Monday, February 8, 2010
Yes, I competed in the Olympics.
One morning this week, I watched a group of six adults run laps around the soccer field next to the dog park. One was more athletic and eventually passed (several times) all those who straggled behind and were forced to walk. And as usual, I sat on my bench and tried to get motivated to exercise more.
I was never an athletic child. Sure, I took dancing lessons, played in the hills behind our house, skied at our local ski resort, and went to the public pool every summer, but I was never considered athletic. I did win first place in the skipping contest in second grade, but I was always one of the last girls chosen when we picked teams in gym class.
Despite this, when I was ten years old I signed up to be in the regional Girl Scout Olympics and run the 880-yard race in the big town of Bloomington. I have no idea what possessed me. Maybe I didn’t want to be left out. Maybe I liked feeling important when adding my name to the list. Most likely, I didn’t know how far 800 yards was!
While I remember very little of that big Olympics day, the race itself is very clear. I was the only contestant there from my hometown, and I realized at the starting line that I was way out of my league. This was no longer the Girl Scouts; this was like the Olympics I had seen on TV. These girls did not look like ten-year-old me. They were tall, lean, and chiseled. They stretched at the starting line and warmed up, knowingly. I looked at them out of the corner of my eye, copying the way they put their feet on the starting blocks.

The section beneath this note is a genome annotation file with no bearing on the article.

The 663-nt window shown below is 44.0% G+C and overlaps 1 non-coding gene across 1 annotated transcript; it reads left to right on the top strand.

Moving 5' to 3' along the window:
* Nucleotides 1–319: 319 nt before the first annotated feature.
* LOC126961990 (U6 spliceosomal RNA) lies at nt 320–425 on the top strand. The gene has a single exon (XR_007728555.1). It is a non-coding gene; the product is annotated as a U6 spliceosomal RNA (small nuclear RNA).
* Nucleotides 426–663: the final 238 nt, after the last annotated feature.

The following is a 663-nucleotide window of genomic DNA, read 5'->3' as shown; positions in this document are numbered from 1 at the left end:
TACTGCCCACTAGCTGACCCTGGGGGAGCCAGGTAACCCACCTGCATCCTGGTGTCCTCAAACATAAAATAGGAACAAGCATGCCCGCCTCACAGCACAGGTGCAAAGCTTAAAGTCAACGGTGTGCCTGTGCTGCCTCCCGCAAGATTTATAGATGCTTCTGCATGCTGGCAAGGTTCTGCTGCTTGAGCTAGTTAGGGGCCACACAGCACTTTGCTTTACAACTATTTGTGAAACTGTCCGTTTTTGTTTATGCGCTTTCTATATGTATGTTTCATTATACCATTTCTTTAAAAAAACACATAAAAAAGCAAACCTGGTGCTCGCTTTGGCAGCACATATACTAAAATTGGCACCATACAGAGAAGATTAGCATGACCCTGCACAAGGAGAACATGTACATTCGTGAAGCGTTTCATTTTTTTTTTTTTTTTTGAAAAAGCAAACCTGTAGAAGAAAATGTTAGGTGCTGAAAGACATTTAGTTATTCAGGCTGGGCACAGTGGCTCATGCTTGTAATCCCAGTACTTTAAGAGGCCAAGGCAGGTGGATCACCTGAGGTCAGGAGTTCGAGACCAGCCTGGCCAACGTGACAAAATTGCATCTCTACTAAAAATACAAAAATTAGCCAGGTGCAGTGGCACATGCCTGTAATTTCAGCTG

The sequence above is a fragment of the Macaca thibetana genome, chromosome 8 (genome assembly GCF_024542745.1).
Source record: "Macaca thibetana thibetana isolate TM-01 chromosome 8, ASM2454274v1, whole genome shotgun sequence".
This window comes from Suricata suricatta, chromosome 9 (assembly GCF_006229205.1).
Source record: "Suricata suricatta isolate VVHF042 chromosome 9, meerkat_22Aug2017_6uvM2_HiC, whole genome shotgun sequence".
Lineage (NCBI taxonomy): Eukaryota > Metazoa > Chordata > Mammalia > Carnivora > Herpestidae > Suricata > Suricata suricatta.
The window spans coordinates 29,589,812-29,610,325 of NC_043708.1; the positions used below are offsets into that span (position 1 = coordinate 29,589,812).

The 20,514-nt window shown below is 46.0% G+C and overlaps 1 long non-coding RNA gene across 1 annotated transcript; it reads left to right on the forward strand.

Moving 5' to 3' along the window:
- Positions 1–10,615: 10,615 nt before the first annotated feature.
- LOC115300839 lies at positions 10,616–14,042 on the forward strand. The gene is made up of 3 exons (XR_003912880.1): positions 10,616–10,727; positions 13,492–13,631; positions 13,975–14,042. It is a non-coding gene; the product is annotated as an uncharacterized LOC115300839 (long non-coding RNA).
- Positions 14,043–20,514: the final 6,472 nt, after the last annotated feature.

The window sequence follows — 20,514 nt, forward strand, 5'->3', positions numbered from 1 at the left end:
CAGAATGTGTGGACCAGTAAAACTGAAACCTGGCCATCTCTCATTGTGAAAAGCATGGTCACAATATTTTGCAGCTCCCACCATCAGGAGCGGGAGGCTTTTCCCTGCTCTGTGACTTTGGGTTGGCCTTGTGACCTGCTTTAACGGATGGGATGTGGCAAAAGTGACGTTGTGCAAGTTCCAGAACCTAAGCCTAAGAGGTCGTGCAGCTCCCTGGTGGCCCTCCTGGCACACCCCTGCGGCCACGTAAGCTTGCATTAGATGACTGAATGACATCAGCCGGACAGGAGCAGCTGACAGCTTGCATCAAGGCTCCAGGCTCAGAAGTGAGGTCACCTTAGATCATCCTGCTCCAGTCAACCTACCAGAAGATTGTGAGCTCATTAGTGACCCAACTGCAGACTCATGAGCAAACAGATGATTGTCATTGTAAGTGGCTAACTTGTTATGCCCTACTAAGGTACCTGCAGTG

The gun fired and we were off. I began running, trying desperately to look like I belonged. Most of the girls easily broke away from the group and picked up the pace. I kept running, trying not to think about how tired my legs were. This was far longer than I expected, and the end was nowhere in sight.
The girls were all far in front of me now, and I began to get embarrassed. I fought the urge to cry, and instead adjusted my arms to the position the other runners used. I tried not to imagine what the bystanders were thinking as they watched me straggling behind.
Eventually as the race went on, a runner moved to the side and slowed to a walk. As I passed, she leaned over with her hands on her knees in exhaustion. “She’s quitting!” I realized in surprise. And as I continued, another girl slowed to a walk, then another.
I kept running. By this time I had very little energy left. But I kept running. We had gone around the track 1½ times when I began to cry. I was tired and embarrassed and overwhelmed and wanted my mom. By now I had no semblance of form left. I saw the tallest, most graceful girl cross the finish line far ahead of me, with her arms thrown above her head and her back arched against the tape. An eternity later, I crossed the finish, my arms and legs flailing wildly, and sobbing uncontrollably. I kept running straight into my mother’s arms.
At the time, the race was not a momentous occasion. Mom cleaned me up and we drove home, stopping for ice cream on the way.
But looking back I am very proud of that day. Now when I face obstacles as an adult, I see my 3rd place ribbon and remember that somewhere deep down I have an inner strength. The little girl in me remembers that I am not a quitter. I may flail a little and shed a few tears, but overall I can hang on through anything.